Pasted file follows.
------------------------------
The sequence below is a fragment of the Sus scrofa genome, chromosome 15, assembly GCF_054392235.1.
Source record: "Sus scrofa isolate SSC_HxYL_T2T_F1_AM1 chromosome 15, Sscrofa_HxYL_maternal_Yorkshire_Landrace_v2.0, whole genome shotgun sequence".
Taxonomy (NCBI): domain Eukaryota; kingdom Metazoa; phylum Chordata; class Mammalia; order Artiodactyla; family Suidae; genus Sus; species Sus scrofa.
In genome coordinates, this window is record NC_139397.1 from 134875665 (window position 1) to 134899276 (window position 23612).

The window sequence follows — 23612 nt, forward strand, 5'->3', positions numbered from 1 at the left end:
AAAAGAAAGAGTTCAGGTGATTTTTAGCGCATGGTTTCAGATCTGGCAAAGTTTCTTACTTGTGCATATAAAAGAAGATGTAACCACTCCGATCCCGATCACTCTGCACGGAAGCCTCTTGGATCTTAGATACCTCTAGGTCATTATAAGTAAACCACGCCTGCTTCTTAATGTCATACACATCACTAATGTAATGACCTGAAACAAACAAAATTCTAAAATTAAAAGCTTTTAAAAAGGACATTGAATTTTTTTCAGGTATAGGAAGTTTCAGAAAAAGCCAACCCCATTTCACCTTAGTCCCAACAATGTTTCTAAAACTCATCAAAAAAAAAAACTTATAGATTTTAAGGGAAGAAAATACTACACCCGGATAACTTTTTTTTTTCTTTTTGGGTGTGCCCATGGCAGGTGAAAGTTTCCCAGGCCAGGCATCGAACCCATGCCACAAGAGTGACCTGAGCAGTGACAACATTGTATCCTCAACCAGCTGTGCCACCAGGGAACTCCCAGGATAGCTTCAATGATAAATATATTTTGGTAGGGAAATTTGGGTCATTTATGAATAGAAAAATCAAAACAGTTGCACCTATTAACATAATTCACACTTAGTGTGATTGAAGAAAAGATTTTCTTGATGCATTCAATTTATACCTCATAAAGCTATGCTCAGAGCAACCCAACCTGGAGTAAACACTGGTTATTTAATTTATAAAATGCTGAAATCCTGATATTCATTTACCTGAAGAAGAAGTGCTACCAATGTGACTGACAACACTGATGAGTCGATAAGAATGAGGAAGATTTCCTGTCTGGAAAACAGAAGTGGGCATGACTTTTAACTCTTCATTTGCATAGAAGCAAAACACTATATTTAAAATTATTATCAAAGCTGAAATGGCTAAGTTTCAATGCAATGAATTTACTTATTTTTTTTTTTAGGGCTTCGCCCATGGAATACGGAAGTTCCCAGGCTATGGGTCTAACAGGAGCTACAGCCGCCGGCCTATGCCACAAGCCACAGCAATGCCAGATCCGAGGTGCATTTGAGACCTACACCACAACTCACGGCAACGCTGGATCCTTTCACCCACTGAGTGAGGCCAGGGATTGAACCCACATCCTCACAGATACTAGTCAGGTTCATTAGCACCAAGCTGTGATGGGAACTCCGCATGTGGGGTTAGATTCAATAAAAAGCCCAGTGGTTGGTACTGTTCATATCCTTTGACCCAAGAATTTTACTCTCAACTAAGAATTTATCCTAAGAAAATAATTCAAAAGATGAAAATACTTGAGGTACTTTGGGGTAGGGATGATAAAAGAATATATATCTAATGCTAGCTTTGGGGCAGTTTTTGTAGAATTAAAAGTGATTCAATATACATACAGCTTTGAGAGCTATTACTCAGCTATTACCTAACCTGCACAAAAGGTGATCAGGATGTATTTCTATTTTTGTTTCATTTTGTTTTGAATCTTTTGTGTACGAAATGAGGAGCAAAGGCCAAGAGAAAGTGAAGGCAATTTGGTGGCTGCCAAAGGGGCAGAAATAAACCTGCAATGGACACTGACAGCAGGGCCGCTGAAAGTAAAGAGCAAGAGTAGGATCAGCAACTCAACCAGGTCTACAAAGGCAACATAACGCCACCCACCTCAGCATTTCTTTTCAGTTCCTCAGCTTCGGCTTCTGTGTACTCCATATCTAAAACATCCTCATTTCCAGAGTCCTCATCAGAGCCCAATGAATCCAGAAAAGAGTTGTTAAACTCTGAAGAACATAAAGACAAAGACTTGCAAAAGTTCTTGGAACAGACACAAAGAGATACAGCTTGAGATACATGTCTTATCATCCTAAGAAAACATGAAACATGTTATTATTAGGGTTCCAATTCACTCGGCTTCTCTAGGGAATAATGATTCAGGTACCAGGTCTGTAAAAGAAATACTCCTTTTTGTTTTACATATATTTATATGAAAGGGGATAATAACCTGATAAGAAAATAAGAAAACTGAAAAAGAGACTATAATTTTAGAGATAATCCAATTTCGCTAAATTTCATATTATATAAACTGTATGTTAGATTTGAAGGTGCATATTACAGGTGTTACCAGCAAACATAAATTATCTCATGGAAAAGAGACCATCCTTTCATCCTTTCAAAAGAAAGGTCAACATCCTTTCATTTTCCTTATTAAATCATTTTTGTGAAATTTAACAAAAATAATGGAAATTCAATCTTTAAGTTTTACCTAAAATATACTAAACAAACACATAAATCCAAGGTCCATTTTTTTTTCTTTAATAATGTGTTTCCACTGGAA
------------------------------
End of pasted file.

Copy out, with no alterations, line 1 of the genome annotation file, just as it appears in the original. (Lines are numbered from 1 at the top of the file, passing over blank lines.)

The sequence below is a fragment of the Sus scrofa genome, chromosome 15, assembly GCF_054392235.1.